How long has there been time

background

Status: 10/22/2015 12:30 p.m. | archive

Since 1980 the clocks have been switched from normal Central European Time (CET) to summer time on the last weekend in March. As early as June 22, 1978, the Bundestag passed the time law introducing summer time. The federal government also comes to an agreement with the GDR leadership to avoid different time zones within Germany, and so the way is clear for the first time change since 1949.

AUDIO: The introduction of summer time (15 min)

Energy saving goals not achieved

The aim of the time change is to make better use of daylight after the horror of the 1973 oil crisis and thus to save energy. However, this goal is hardly achieved. According to the Federal Environment Agency, electricity is saved, but more is heated in the morning in the cooler months. The majority of Germans reject summer time, as the latest surveys show. The proponents appreciate it above all because it stays light longer in the evening - a bit more quality of life.

First clock change in 1916

For the first time in the German Reich there was a changeover to summer time during the First World War in the years 1916 to 1918. In the Weimar Republic, the attempts were rejected again until the National Socialists reintroduced summer time to support the war economy from 1940 to 1945. In the post-war years up to 1949, the victorious powers determined when the time was changed in their zones of occupation. This resulted in a veritable chaos of time: based on Moscow time, the so-called midsummer time applied in the Soviet occupation zone and Berlin, for example, from the end of May 1945 to September 1945 - with a time difference of two hours to Central European time. The conversion was then suspended from 1950.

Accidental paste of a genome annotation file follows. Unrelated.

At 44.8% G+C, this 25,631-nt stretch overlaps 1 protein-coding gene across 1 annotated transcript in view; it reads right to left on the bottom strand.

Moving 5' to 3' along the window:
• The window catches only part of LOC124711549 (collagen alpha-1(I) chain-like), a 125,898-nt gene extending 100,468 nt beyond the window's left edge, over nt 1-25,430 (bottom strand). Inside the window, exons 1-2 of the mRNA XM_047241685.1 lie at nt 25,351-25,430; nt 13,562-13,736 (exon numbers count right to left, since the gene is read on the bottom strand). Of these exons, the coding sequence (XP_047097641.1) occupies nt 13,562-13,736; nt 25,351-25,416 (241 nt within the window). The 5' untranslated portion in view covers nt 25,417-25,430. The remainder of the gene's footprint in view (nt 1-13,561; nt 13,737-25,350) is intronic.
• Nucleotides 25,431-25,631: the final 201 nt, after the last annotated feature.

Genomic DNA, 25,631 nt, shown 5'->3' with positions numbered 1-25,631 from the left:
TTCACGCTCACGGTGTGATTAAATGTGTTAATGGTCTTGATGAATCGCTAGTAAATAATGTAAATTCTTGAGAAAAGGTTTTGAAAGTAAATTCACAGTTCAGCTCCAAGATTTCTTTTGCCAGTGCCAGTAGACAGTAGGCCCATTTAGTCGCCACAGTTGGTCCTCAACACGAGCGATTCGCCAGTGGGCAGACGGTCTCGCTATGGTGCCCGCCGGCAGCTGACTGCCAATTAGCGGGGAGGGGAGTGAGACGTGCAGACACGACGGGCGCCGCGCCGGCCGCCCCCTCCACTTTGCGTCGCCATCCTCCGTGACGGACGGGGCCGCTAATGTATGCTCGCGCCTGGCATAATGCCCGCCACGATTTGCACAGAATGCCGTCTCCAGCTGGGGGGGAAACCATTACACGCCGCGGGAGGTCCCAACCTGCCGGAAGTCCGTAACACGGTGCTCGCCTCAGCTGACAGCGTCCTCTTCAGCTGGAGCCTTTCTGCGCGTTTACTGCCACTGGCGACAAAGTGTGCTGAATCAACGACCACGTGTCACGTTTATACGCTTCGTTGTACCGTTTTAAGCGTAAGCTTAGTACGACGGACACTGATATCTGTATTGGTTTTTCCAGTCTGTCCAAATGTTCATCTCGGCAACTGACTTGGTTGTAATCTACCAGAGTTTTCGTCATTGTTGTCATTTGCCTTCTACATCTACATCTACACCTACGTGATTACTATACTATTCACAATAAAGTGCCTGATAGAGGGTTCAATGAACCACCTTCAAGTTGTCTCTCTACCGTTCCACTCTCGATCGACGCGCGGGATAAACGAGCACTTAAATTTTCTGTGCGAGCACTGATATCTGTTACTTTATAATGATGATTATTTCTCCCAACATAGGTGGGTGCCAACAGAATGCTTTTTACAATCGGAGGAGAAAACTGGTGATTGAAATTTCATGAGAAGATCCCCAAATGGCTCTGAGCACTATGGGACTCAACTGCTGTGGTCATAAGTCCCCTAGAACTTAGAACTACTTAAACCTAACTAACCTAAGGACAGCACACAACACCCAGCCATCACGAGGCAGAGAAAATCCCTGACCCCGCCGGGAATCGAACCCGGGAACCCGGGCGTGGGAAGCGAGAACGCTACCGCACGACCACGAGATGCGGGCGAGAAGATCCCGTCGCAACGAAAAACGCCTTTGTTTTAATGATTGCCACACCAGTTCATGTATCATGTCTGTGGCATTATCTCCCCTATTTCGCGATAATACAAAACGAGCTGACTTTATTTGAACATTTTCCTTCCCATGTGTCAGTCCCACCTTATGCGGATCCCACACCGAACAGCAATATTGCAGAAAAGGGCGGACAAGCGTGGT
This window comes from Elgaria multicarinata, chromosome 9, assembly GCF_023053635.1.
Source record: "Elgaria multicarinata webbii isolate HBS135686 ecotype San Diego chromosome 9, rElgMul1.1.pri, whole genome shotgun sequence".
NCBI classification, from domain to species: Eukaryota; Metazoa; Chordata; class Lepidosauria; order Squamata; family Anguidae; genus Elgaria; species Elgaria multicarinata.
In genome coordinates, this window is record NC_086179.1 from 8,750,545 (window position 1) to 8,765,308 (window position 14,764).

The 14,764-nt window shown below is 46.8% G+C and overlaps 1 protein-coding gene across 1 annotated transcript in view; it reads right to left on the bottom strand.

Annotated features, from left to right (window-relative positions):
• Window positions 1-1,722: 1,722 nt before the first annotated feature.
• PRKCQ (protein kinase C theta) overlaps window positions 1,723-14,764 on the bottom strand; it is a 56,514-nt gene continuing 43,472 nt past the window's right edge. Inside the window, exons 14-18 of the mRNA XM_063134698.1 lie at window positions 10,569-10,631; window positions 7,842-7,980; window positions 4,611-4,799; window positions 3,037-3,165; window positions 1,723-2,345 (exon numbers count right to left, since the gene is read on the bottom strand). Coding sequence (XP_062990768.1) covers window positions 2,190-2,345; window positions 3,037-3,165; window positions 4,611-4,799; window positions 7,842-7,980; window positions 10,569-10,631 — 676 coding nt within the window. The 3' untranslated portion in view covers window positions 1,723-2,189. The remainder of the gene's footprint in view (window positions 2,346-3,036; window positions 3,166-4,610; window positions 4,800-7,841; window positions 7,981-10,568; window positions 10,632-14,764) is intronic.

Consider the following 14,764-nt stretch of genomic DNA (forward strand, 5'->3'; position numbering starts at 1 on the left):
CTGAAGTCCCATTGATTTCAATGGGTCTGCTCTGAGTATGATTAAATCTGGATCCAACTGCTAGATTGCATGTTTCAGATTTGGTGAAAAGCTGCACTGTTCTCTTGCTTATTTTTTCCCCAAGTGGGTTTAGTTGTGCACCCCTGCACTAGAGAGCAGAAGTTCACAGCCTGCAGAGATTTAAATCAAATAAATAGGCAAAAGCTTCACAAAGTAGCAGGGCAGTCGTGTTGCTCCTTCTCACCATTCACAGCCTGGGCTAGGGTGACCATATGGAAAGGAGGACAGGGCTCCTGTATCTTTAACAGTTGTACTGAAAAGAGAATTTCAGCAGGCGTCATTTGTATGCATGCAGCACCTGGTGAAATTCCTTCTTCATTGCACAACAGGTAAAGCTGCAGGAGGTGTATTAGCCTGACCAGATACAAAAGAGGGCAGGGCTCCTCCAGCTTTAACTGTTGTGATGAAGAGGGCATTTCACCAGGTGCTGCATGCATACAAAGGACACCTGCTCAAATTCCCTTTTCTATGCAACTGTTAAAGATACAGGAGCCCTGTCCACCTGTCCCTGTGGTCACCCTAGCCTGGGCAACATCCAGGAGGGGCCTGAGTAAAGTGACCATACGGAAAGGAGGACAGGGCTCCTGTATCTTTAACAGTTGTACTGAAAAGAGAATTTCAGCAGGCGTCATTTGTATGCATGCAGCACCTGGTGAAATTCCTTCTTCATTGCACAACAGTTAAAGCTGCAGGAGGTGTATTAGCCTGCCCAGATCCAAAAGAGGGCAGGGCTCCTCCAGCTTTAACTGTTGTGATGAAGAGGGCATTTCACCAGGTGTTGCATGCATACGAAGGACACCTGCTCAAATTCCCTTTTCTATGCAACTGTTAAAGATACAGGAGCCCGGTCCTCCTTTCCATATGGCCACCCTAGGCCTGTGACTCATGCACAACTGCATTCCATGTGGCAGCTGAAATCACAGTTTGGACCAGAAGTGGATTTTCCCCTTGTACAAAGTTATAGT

When are the clocks changed?

Summer time begins in all EU member states on the last Sunday in March. At 2 o'clock the clocks are put forward by one hour to 3 o'clock. Summer time ends on the last Sunday in October and the clocks are put back one hour at 3 a.m. An EU directive from 2002 regulates that summer time is "permanent" and "binding" in all member states.

This topic in the program:

Hamburg Journal | 07/11/2018 | 05:05 am